Author Archive: Irvine Renter

If Millennials were really coming back to the real estate market, first-time homebuyer percentages would not be near three-decade lows and falling. Have you noticed that many financial media reporters write stories about what their sponsors want to be true without any facts in support? I understand the urge for self preservation, and even the desire to tell people what they want to hear, but it doesn't improve the credibility of the financial media when reporters fabricate stories about trends and developments that don't in fact exist. MOPE (Management of Perspective Economics) is the false belief that economists and the media can stimulate economic growth and activity by convincing the public the economy is vibrant when it’s really not. This…[READ MORE]

Successful real estate investing involves analyzing cashflow and obtaining a return on investment independent of resale value. Imagine you lived in a place where real estate was the only viable market where you could invest money. Further imagine that properties in this real estate market that had no expenses and no income. If this were your world, how would you go about selecting which property to invest in? In such a market, you only make money if someone is willing to pay you more in the future than you paid today. Since the investment offers no other metric for returns, speculation on future values is all you have to work with. What criterion would you use to select your properties?…[READ MORE]

Lowering FHA insurance fees increased sales volumes and prices at the low end. Prices went up faster than incomes, so houses are less affordable. Further, Last September I noted that High loan costs cause FHA originations to plunge; in fact, FHA financing is so expensive, it’s like taking out a 12.4% second mortgage! Something had to be done if the housing market were to sustain current pricing or build any momentum for the future. Last November I reported that first-time homebuyer participation rates hit a three-decade low, a major problem for the long-term health of the housing market. I later predicted this would pressure would mount to lower FHA insurance fees to revive home sales. About a month later President Obama…[READ MORE]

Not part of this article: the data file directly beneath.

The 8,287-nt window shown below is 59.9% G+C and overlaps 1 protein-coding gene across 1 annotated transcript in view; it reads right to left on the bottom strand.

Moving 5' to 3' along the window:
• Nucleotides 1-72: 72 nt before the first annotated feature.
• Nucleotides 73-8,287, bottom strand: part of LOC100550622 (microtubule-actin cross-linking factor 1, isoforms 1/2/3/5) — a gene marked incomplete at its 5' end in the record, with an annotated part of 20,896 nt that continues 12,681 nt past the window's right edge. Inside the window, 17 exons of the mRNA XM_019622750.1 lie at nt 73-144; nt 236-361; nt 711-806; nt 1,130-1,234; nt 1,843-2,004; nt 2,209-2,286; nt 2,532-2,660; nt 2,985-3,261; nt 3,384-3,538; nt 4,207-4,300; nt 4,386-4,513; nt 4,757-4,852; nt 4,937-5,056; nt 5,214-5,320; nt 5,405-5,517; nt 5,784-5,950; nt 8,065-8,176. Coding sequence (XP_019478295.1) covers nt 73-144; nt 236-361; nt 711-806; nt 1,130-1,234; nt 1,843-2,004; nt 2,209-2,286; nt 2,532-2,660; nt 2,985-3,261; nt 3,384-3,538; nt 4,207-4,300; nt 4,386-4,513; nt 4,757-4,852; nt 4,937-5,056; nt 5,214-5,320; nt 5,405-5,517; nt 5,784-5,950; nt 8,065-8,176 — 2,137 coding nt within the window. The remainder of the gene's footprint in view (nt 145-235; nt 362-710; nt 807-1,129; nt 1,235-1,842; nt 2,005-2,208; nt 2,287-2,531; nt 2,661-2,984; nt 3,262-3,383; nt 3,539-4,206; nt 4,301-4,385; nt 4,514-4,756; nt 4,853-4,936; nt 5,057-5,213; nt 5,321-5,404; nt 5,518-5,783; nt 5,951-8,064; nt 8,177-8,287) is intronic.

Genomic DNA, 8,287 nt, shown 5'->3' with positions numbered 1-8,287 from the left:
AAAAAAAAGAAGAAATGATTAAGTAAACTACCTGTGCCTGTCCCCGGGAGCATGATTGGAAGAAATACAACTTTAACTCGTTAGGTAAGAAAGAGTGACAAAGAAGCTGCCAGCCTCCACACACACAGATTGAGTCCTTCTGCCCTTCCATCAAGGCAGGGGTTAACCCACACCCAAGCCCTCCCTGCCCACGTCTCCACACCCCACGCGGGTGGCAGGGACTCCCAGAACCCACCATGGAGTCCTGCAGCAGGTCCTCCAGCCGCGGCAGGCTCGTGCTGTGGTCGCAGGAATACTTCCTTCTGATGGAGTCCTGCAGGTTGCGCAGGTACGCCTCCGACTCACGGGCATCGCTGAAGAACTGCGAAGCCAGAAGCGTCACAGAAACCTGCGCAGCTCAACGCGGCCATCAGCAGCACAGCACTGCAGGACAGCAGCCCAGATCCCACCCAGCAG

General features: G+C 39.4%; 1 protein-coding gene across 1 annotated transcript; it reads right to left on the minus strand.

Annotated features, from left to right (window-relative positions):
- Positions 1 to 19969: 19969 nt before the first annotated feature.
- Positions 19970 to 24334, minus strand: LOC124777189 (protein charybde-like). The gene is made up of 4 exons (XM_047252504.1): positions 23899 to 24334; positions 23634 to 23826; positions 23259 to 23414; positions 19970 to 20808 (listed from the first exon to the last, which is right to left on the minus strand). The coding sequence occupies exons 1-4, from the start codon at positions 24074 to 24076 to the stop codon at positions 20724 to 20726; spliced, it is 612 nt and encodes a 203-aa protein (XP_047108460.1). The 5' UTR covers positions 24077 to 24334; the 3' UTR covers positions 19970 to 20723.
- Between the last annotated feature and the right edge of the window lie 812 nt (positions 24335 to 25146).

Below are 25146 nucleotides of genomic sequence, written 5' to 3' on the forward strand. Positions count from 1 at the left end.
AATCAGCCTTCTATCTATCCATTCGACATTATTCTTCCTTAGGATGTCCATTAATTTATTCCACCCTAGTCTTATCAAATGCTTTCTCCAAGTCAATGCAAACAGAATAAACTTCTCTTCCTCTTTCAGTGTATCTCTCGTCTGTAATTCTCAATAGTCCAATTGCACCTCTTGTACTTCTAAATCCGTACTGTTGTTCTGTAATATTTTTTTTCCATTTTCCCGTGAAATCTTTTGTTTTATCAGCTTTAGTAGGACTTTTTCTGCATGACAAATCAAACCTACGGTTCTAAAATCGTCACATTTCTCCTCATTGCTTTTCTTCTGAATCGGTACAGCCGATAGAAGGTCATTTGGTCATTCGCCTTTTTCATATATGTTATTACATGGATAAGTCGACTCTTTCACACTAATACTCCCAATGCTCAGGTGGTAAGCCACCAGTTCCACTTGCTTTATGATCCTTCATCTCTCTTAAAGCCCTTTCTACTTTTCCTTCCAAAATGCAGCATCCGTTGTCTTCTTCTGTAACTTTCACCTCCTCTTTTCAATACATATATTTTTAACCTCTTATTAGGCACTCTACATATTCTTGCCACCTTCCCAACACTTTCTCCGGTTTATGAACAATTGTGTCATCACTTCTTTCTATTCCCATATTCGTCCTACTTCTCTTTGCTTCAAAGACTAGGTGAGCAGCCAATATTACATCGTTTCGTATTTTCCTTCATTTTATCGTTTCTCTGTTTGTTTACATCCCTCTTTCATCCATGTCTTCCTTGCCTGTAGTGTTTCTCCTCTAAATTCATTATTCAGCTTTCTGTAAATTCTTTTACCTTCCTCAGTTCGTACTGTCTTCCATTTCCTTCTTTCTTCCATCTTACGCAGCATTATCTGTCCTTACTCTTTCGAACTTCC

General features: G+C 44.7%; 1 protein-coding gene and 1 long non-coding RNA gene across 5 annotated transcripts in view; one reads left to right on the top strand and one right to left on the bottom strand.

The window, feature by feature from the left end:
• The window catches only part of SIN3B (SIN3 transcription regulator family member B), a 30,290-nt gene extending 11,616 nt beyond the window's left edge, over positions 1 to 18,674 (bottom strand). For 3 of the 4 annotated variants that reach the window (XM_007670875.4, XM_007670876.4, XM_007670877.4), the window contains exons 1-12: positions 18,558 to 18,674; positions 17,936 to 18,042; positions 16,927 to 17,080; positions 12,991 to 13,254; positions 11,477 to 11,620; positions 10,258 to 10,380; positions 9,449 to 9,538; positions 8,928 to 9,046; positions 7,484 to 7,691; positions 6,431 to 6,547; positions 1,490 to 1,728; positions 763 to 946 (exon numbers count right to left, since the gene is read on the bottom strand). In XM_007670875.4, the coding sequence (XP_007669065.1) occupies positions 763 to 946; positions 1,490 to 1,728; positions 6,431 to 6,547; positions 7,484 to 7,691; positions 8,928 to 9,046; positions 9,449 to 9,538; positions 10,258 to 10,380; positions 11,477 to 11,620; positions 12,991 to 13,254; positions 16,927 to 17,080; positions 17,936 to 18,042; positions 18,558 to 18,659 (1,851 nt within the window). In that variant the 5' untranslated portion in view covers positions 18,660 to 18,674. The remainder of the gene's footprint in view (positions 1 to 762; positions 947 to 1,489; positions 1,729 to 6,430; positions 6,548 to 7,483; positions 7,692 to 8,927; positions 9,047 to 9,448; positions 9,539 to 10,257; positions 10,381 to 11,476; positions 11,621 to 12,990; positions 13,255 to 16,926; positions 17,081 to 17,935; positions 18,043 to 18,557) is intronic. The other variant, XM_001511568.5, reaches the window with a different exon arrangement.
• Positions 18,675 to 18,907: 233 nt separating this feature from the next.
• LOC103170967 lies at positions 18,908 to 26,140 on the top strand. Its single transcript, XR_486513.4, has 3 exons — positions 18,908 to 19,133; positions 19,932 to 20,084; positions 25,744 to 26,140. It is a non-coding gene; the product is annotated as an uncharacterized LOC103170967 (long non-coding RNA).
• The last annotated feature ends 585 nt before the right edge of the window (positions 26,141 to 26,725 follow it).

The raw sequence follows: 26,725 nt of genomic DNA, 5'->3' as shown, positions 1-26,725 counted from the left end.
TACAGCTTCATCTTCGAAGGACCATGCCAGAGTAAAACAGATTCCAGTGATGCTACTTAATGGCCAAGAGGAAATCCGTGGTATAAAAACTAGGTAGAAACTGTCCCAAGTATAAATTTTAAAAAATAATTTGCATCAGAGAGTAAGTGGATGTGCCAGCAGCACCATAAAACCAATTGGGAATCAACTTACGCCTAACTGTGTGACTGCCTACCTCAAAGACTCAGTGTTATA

Housing will be the front lines in the battle over interest-rate policy during the next decade because higher rates will disproportionately impact housing. The federal reserve signaled their intention to raise rates beginning in 2013. The infamous "taper tantrum" of May 2013, when mortgage rates rose from 3.5% to 4.5% in about 6 weeks, was a direct result of Ben Bernanke's announcement that zero percent interest rates wouldn't last forever. We are now reaching the end of 2015, and to the surprise of most economists (but not readers here) it appears unlikely interest rates will rise this year; however, at some point interest rates will rise. The only questions are when, and by how much. One school of thought is…[READ MORE]

As rising prices restore collateral backing to bad bubble-era loans, lenders ramp up foreclosure proceedings to get their money back. Starting in early 2009, lenders placed their faith in the success of loan modifications. Lenders define success differently than underwater homeowners (loanowners): Success to a lender means obtaining a few more payments prior to a short sale or foreclosure, whereas success to a loanowner means maintaining ownership permanently. Loan modifications were granted ostensibly to "keep people in their homes," but this was disingenuous spin. It isn’t their home, and it never was. The people obtaining loan modifications borrowed a huge amount of money, often with nothing down, to get their name on title and occupy real estate. Underwater loan owners…[READ MORE]